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NYPD: City Kept Safe As Terror Investigation Widens

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While authorities reportedly say there may be more suspects linked to the alleged terrorist plot uncovered in the city, Police Commissioner Ray Kelly has reassured New Yorkers that it poses no threat to the city at large.

Officials reportedly say there may be 16 to 20 more suspects who are connected to the 24-year-old former Queens resident Najibullah Zazi.

There were also reports of law enforcement officials visiting fertilizer manufacturers and storage facilities which could potentially serve as bomb making factories.

Authorities believe Zazi was trained in an Al-Qaida camp in Pakistan. He appeared in federal court in Colorado Monday with his father, Mohammad, and they are both charged with lying to authorities.

Zazi's laptop alleged has instructions on how to make bombs. Backpacks and cell phones were also seized last week from apartments in Queens where Zazi visited.

Backpack bombs were used in the terrorist attacks carried out in Madrid and London in 2004 and 2005.

A judge ordered Zazi held until a bail hearing on Thursday.

Meanwhile, Kelly says the city is already at a security level that exceeds cities around the world, and that has not changed as a result of two FBI bulletins warning about terror plots.

"We have not engaged in any different practices or increased our security," said the police commissioner. "As I say, we do a lot every day, devote over 1,000 police officers every day to protect this city from a terrorist threat, so we have not increased that number of resources."

MTA officials also say there is "no credible threat" to the transit system and that they are in constant contact with federal, state and local law enforcement.

The FBI and the Department of Homeland Security have issued two security bulletins about general terrorist interest in attacking stadiums, hotels and entertainment venues. Federal officials are also warning mass transit systems around the country to be on the alert.

"We have kept at a higher level for a long time, so we didn't have to change anything," said the mayor, "but I think the increase in security that the federal government's called for in most places really is merited. We've always thought so and I'm glad to see that others are thinking so as well."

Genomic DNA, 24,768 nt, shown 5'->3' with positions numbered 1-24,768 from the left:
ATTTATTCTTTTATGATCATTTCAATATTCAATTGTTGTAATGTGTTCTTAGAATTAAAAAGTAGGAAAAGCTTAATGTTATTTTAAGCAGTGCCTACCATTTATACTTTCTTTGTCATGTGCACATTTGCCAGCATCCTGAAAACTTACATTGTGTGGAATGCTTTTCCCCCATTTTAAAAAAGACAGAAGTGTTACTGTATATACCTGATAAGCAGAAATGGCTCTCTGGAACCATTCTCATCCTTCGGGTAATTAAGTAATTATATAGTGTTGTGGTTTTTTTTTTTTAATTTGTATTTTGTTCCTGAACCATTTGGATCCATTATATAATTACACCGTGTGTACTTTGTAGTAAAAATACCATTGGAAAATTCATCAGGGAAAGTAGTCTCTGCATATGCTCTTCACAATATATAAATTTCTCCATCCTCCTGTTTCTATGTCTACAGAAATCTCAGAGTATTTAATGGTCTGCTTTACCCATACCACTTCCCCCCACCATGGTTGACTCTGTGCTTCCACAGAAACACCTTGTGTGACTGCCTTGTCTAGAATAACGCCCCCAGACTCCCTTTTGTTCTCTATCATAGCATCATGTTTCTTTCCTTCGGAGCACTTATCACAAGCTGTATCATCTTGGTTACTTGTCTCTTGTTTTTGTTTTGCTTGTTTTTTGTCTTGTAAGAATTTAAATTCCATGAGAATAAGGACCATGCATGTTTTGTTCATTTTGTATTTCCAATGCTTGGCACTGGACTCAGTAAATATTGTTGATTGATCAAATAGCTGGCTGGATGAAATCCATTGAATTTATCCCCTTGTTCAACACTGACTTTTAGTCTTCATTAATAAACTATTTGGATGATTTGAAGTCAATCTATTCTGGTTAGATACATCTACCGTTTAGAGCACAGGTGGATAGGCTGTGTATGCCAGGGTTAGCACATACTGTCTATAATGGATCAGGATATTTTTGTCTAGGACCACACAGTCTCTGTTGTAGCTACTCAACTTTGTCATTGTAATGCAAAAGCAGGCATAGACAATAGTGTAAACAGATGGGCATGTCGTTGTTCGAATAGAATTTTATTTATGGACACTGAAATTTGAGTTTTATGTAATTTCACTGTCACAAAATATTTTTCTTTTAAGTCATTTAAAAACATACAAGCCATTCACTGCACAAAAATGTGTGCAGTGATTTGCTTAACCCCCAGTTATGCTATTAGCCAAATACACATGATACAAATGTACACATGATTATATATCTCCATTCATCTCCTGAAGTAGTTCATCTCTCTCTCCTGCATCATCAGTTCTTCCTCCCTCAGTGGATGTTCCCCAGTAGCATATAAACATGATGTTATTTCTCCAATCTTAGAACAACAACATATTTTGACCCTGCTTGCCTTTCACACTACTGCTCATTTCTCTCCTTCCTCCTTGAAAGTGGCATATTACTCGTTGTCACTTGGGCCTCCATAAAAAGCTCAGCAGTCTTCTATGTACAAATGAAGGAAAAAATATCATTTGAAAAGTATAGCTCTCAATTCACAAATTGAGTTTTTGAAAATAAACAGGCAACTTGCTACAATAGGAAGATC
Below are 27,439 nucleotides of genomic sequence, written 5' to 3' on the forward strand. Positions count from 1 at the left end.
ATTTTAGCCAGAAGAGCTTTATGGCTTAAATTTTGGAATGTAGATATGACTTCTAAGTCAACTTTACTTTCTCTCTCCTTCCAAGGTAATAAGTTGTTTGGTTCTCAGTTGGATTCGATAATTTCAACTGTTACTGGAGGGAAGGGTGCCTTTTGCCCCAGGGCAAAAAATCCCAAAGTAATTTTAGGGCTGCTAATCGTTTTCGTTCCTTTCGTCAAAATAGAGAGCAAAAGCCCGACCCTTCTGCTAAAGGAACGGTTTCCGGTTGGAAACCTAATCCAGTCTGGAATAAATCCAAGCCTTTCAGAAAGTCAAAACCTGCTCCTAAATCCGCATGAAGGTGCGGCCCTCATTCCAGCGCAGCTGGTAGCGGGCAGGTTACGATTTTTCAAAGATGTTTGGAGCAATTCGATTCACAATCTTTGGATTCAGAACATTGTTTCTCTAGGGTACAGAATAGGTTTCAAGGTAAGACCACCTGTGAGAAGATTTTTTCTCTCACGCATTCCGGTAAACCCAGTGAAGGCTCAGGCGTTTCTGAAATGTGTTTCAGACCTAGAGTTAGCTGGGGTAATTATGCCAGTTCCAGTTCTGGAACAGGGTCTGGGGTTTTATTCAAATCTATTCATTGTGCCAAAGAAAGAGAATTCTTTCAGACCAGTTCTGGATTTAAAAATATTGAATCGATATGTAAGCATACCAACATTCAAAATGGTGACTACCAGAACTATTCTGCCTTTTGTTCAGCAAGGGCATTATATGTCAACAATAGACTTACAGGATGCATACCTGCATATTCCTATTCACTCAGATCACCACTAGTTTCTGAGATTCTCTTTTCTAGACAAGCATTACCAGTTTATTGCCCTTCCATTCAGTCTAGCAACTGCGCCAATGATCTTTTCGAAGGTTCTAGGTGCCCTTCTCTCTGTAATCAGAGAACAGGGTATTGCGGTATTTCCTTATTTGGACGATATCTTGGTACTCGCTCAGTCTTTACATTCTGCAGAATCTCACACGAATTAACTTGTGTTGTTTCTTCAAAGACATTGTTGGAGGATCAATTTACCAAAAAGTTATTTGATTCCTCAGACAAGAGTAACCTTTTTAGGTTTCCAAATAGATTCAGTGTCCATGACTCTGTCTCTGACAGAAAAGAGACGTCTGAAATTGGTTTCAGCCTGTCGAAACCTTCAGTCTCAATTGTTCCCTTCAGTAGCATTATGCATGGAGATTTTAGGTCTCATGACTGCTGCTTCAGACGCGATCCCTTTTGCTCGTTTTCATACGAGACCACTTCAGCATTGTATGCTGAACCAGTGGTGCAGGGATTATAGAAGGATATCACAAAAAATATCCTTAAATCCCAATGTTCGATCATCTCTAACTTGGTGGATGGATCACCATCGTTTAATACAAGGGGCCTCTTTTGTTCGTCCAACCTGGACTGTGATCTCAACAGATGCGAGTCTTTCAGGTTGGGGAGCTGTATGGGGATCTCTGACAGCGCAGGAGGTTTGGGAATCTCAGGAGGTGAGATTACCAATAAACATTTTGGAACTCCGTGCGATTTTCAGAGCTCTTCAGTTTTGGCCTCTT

The New York City Police Department says it's already put extra attention on the subway tunnels, ventilation system, and certain emergency exits since the London bombings in 2005.

Security experts agree that the subway can be especially vulnerable to terrorist attacks.

"If you think about the impact of an explosive on the ground versus an explosive in a bus, we have different types of casualties," said Professor Maki Haberfeld of John Jay College.

Yet commuters told NY1 Tuesday that they are still going about their daily routines.

"I really haven't put any more thought into it," said one New Yorker. "You hear about it so often, it's kind of like, more terrorism news."

"I'm not more concerned than I ever was," said another. "Look man, if it's going to happen, it's going to happen. There ain't nothing that the NYPD can do, or anyone else."

"I'm a little scared but I'm not going to modify my plans because if you do that, then you let the people who are trying to scare us win," said a third.

Federal officials say it is not uncommon for these notices to be issued and they are not supposed to be for the public.

Meanwhile, a Queens imam accused of tipping off the Zazis appeared in federal court in Brooklyn Monday.

Ahmad Wais Afzali did not formally enter a plea, but his attorney says his client did not lie to authorities who were trying to piece together details of the alleged bomb plot.

"Why in the world would he lie to the FBI about the contents of an investigation he knew they had on tape?" asked his attorney Ron Kuby.

Afzali will be held until Thursday, when a detention hearing will take place.

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